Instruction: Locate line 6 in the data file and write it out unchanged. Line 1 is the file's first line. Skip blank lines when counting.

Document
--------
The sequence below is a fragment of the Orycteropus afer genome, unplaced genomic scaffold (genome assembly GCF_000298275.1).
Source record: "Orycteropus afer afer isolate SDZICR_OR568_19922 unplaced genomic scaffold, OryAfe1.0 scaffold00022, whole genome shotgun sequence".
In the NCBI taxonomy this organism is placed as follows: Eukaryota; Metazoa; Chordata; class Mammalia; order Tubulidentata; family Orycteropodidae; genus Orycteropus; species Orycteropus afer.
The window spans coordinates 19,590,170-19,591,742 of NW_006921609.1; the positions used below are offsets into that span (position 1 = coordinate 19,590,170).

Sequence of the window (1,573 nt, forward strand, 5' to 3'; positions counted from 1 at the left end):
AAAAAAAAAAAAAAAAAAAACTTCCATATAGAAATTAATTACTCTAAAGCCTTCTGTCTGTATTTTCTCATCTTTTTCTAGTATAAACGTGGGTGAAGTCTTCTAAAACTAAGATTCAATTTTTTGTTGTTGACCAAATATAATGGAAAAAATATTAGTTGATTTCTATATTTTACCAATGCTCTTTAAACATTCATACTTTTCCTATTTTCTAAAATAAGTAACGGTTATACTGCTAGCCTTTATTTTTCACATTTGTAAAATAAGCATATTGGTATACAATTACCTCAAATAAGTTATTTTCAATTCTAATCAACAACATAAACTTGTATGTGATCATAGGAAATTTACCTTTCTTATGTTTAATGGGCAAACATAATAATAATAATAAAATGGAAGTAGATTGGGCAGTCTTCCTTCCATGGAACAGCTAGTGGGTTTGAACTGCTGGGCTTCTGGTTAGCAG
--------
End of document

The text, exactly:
AAAAAAAAAAAAAAAAAAAACTTCCATATAGAAATTAATTACTCTAAAGCCTTCTGTCTGTATTTTCTCATCTTTTTCTAGTATAAACGTGGGTGAAGTCTTCTAAAACTAAGATTCAATTTTTTGTTGTTGACCAAATATAATGGAAAAAATATTAGTTGATTTCTATATTTTACCAATGCTCTTTAAACATTCATACTTTTCCTATTTTCTAAAATAAGTAACGGTTATACTGCTAGCCTTTATTTTTCACATTTGTAAAATAAGCATATTGGTATACAATTACCTCAAATAAGTTATTTTCAATTCTAATCAACAACATAAACTTGTATGTGATCATAGGAAATTTACCTTTCTTATGTTTAATGGGCAAACATAATAATAATAATAAAATGGAAGTAGATTGGGCAGTCTTCCTTCCATGGAACAGCTAGTGGGTTTGAACTGCTGGGCTTCTGGTTAGCAG